Since my last debate on the railway line, Morpeth has changed a lot. A lot has also changed in the national rail structure. In 1999, the biggest stumbling block to the return of passenger services was the involvement of Railtrack, which at the time was operating at the height of its incompetence and reluctant to become involved in the scheme. In fact, it did its best to ensure that it never went ahead. There was a further problem with the investment required to upgrade the west coast main line, which in effect ensured that many smaller schemes were starved of the funding that they required to progress.
I congratulate all those involved in the South East Northumberland Rail User Group, which has worked to encourage certain train operators—Great North Eastern Railway, Virgin and Northern Rail—to increase services into and through Morpeth. Those participating have achieved a notable success in their discussions with Virgin, with a further two trains servicing Morpeth. They have also come forward with a proposal from Northern Rail to extend the current service from Newcastle through Cramlington into Morpeth, as the first stage of the full reopening of the line. As a result of those discussions, a feasibility study is about to commence, to be led by the North East assembly and funded by Nexus, Northumberland county council and Wansbeck district council. In addition, Northern Rail, the train operating company, and Network Rail, the rail infrastructure provider, will be participating in the study and will sit on the steering group, along with a member of SENRUG.
The Blyth and Tyne network comprises two connected routes, one running from Bedlington station to Washington, via South Newsham. The line continues further, running past Woodhorn museum and ending at the Alcan aluminium smelter at Lynemouth. The second route runs from Bedlington station to Morpeth, via Choppington. An opportunity has been identified to provide a limited rail service to the Wansbeck district, through the use of existing rolling stock, by the extension of the hourly Northern Rail service from MetroCentre in Newcastle, which currently terminates at Morpeth. At present, in order to clear the east coast main line upon arrival at Morpeth, trains run on to the Blyth and Tyne route, and lay over at Coopies lane, near the Hepscott junction, before commencing their southbound journey.
I thank my hon. Friend for giving way. He has fought for the reopening of the line since he was elected. On the point about capacity, he mentioned the east coast main line and there was a report two weeks ago about the west coast line hitting capacity in 2015. Does he agree that now is the time for the investment in the railways, because of concerns about climate change, economic growth and the 30 per cent. increase in use over the past decade, with 2.3 billion journeys now being made? Now is the time to consider such lines, not least the one in his constituency and Leamside line in my constituency.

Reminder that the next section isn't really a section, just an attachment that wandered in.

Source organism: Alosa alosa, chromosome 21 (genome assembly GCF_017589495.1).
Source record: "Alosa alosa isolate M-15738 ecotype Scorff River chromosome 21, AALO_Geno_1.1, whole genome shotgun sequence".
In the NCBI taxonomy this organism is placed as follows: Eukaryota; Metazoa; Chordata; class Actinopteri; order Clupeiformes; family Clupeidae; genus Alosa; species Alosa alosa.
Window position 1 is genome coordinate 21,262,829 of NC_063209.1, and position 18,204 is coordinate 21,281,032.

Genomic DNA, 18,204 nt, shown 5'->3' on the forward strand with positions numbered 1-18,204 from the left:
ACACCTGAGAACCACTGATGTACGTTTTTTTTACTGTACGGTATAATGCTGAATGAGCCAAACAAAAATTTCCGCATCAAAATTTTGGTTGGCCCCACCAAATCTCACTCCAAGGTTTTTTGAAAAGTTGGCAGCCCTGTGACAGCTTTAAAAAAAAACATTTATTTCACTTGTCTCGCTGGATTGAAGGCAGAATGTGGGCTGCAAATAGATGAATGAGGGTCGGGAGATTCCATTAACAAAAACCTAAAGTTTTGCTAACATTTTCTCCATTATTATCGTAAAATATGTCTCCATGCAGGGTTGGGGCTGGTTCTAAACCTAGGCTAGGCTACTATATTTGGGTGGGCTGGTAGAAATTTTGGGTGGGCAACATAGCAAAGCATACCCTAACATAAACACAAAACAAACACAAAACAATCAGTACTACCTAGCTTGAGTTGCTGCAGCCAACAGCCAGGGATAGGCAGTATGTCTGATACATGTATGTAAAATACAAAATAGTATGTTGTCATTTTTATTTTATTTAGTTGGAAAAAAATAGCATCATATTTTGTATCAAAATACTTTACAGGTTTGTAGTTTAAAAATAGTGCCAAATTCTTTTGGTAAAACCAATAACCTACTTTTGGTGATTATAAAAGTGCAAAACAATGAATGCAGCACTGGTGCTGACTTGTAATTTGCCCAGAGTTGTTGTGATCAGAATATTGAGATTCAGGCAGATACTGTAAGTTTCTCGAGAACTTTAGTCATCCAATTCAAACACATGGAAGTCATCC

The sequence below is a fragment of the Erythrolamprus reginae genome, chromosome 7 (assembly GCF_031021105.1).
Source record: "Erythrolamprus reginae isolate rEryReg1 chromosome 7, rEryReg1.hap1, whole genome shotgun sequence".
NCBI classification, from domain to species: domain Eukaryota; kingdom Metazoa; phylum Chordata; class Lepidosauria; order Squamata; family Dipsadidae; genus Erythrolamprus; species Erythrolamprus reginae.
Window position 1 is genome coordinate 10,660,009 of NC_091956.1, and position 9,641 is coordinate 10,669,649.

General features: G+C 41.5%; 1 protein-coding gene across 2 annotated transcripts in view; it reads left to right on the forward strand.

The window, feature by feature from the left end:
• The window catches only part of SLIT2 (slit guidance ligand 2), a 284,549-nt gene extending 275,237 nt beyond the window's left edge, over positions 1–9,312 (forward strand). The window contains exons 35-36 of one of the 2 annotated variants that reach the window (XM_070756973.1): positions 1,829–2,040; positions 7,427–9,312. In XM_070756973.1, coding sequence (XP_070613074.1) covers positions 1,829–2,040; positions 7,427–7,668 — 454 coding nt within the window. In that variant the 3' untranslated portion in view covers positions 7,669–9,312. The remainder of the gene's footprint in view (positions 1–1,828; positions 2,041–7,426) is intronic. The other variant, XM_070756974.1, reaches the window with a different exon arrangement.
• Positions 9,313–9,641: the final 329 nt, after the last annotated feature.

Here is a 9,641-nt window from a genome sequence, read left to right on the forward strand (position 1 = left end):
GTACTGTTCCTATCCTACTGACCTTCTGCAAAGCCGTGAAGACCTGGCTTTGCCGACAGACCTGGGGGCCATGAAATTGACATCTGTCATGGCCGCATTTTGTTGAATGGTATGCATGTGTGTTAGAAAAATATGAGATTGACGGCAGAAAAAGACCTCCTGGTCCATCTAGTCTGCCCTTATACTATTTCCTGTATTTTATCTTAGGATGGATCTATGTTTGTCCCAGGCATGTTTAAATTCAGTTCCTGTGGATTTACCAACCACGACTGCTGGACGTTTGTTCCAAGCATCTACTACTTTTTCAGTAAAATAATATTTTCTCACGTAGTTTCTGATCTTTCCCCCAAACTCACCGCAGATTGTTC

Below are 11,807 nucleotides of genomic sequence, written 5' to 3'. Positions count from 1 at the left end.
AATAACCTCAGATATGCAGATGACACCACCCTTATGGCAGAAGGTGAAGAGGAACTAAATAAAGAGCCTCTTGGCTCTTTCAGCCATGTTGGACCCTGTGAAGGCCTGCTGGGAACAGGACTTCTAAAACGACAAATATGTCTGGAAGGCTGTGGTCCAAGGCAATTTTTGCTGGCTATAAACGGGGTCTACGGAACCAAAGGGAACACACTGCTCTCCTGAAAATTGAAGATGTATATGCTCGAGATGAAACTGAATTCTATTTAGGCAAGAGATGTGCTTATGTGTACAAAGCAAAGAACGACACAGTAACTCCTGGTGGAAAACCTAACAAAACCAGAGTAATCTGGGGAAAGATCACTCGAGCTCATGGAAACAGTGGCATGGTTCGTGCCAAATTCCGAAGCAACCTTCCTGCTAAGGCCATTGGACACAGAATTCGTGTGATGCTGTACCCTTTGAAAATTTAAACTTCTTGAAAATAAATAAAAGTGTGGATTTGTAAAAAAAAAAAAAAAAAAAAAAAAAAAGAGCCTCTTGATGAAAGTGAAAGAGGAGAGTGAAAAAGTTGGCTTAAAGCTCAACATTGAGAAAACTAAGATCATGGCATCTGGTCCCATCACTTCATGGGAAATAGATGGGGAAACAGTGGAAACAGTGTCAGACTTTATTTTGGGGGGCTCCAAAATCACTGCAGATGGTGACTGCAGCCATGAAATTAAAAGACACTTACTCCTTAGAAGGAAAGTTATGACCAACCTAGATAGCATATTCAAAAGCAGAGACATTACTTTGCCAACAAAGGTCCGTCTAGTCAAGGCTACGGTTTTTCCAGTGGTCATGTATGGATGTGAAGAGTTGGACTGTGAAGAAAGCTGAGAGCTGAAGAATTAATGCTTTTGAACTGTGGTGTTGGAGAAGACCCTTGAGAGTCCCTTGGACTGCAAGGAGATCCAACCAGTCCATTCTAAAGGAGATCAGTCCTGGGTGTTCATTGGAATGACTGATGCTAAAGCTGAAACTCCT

I agree with my hon. Friend that that is of course vital. Indeed, the timing of this debate, for both schemes, is probably the best that we could have picked. I will touch on some of the issues that he raised later in my contribution, but I certainly agree with his intervention.
As I was explaining, the train lays over at Hepscott before commencing its journey. It should be possible to extend the service to Bedlington station and to use the existing disused platform, taking advantage of the excellent bus and rail interchange at Bedlington. A new station platform would be required where the A1068 crosses the line at the Swan public house, which was the site of former Choppington station. There is space at the site to develop park-and-ride and bus interchange facilities. Preliminary discussions with Northern Rail suggest that an extension as far as Bedlington station would be feasible within the current timetable. I also point out to my hon. Friend the Minister that that would cost a fraction of Railtrack’s original costings, and provide a much needed rail link from Wansbeck to Tyneside.
Although not covered by the current study, SENRUG has planned further phases that could be introduced with an adjustment to Northern’s regional timetable, without the need for extra rolling stock at this stage. Phase 2 would be to extend trains from Bedlington into Ashington. It has been calculated that the journey time from Ashington to Newcastle on that route would be only 36 minutes. Phase 2a would be to extend beyond Ashington on the existing track to a new station at Woodhorn museum.